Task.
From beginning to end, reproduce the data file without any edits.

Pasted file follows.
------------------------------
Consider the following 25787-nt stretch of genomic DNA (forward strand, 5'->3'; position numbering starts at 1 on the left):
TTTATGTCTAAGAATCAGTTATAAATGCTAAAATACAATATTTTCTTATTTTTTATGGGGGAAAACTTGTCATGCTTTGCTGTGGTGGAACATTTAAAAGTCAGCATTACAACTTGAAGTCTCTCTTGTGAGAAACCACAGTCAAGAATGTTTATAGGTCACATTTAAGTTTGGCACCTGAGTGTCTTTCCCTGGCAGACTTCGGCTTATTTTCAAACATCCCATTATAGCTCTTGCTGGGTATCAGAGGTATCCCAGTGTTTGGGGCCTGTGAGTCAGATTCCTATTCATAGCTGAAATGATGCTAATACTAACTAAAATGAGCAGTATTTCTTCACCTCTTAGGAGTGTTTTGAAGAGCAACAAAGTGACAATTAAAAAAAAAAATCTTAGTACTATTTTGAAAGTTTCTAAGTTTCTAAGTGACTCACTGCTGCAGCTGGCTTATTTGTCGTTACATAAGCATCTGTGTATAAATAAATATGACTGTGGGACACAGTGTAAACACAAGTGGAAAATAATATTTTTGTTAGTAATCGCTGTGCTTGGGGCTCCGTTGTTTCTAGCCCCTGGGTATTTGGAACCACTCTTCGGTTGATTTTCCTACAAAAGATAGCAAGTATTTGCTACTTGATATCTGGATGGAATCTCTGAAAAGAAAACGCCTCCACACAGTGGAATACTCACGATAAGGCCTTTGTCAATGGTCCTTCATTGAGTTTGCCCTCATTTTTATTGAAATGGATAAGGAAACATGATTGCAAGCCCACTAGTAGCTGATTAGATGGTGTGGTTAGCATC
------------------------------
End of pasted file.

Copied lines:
Consider the following 25787-nt stretch of genomic DNA (forward strand, 5'->3'; position numbering starts at 1 on the left):
TTTATGTCTAAGAATCAGTTATAAATGCTAAAATACAATATTTTCTTATTTTTTATGGGGGAAAACTTGTCATGCTTTGCTGTGGTGGAACATTTAAAAGTCAGCATTACAACTTGAAGTCTCTCTTGTGAGAAACCACAGTCAAGAATGTTTATAGGTCACATTTAAGTTTGGCACCTGAGTGTCTTTCCCTGGCAGACTTCGGCTTATTTTCAAACATCCCATTATAGCTCTTGCTGGGTATCAGAGGTATCCCAGTGTTTGGGGCCTGTGAGTCAGATTCCTATTCATAGCTGAAATGATGCTAATACTAACTAAAATGAGCAGTATTTCTTCACCTCTTAGGAGTGTTTTGAAGAGCAACAAAGTGACAATTAAAAAAAAAAATCTTAGTACTATTTTGAAAGTTTCTAAGTTTCTAAGTGACTCACTGCTGCAGCTGGCTTATTTGTCGTTACATAAGCATCTGTGTATAAATAAATATGACTGTGGGACACAGTGTAAACACAAGTGGAAAATAATATTTTTGTTAGTAATCGCTGTGCTTGGGGCTCCGTTGTTTCTAGCCCCTGGGTATTTGGAACCACTCTTCGGTTGATTTTCCTACAAAAGATAGCAAGTATTTGCTACTTGATATCTGGATGGAATCTCTGAAAAGAAAACGCCTCCACACAGTGGAATACTCACGATAAGGCCTTTGTCAATGGTCCTTCATTGAGTTTGCCCTCATTTTTATTGAAATGGATAAGGAAACATGATTGCAAGCCCACTAGTAGCTGATTAGATGGTGTGGTTAGCATC